I didn't include an entertaining video as an introduction this time. This entry is about books, and books are made of text. Sorry.

I visited the Helsinki book fair a week ago, and many e-book readers were on display. Despite the buzz they were hardly the main thing of the event. Content took precedence over medium, as it should. But in a few decades, the face of the bookshelf-filled show floor could change drastically. E-books offer many obvious advantages over their printed cousins: they're more environmentally friendly, and eliminate a whole lot of logistics problems. Which would you rather move: 250 grams of reader device or half a metric ton of books containing the equal amount of content? Hint: the latter don't fit in your pocket.

Some say that the feel of a physical copy is more important than saving trees, time or the backs of postal workers. The market for paper-and-ink books will remain, just like the market for candles has remained despite all the fancy electric lighting. But like electric lighting, I'd bet e-books will mostly take over.

The technology is already here. Electronic paper -style screens are still ill-suited to anything but monochrome text display, but extrapolating from current laboratory technology it will be only about five years before both resolution and colors in mass market devices will be indistinguishable from print. Other than that, the current hardware is altogether quite fine.

Sadly, the business side of things generates a lot more issues. Most of the publishing houses and bookstores don't understand the digital market, and different players are all pulling their own way. Thus we have a plethora of different kinds of standards and policies, all confusing the user.

Thankfully, a few companies are doing something right: most notably Amazon.com and Barnes & Noble. Leveraging their stability, vast resources and control of the market, they have made e-books easy to use and worry-free. Book purchases are tied to the user's account, so losing one's reading material in an accident or theft of the device is impossible. To top it off, lots of public domain material is available at a nominal cost or absolutely free. I've used Amazon.com's Kindle for about two months now, reading more than ever and being extremely happy with the device.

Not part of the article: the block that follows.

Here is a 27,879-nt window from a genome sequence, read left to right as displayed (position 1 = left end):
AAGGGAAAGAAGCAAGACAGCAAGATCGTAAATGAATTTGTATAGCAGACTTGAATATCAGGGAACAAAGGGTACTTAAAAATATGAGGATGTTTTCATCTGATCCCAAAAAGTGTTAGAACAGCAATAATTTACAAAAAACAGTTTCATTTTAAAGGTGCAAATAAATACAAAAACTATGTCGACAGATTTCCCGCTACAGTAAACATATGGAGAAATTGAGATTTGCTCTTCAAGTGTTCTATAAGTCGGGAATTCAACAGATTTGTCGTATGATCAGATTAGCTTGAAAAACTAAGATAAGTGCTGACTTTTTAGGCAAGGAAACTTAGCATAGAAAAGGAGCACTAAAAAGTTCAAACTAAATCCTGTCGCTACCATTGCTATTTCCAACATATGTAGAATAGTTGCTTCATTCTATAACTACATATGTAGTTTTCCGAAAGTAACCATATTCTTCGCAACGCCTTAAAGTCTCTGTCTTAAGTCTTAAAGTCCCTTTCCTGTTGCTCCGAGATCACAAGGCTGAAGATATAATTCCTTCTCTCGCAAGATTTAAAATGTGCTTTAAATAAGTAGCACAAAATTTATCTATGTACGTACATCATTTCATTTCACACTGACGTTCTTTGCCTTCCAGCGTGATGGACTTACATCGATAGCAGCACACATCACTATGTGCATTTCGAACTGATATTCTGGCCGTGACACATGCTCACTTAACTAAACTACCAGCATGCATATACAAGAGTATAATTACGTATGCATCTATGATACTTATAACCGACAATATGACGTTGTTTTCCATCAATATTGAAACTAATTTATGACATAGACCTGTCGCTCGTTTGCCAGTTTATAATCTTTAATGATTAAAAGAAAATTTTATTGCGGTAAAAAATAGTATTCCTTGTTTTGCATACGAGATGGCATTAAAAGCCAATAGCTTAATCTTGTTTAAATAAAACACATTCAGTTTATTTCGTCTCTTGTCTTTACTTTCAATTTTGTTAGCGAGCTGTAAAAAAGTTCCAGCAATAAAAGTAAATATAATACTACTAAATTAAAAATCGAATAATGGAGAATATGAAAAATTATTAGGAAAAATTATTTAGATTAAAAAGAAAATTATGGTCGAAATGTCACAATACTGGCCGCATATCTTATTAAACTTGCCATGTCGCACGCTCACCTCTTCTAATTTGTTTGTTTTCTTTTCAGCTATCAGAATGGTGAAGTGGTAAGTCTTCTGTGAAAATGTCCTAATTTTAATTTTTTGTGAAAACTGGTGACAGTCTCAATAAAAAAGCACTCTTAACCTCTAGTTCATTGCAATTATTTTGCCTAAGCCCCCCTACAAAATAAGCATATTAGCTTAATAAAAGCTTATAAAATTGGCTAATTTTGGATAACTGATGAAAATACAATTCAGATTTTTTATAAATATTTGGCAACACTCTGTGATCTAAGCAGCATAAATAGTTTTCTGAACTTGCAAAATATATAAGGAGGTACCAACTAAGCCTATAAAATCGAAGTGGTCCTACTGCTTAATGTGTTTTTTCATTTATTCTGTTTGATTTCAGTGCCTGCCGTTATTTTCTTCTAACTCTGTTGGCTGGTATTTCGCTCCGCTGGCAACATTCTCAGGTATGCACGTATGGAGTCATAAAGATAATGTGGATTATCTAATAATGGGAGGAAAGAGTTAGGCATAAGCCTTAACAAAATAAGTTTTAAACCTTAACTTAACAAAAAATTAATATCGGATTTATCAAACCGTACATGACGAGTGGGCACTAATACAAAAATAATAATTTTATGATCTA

The other side of the e-book market doesn't look as bright. Users are left to manage their book collection themselves using clunky, unwieldy software. Many of the advantages that e-books can bring are simply not offered. The mistakes made in the early days of digital music publishing are being repeated like they never happened. This is unfortunately the case in Finland, and a small language area like this draws little attention from the major international players.

In this situation, I'm facing a personal dilemma: my own language is dear to me, and reading books in it is something I enjoy. However, I'm not willing to touch the current Finnish e-book offerings - besides the low quality of the services, the e-books offered by Finnish bookstores are also priced like hardcovers. Oh well, I guess I'll buy a few more physical books, though a bit reluctantly. I've taken quite a liking to my Kindle e-reader. At least for me, the emotional attachment to books doesn't come from the dead trees, it comes from the content. Having all that content on one pleasant-to-use device is not just handy, but quite endearing too. The ones and zeros can't be touched, but they are there, making up insightful, exciting and entertaining words, sentences, paragraphs and chapters. Books that are strong enough keep their meaning however they are published.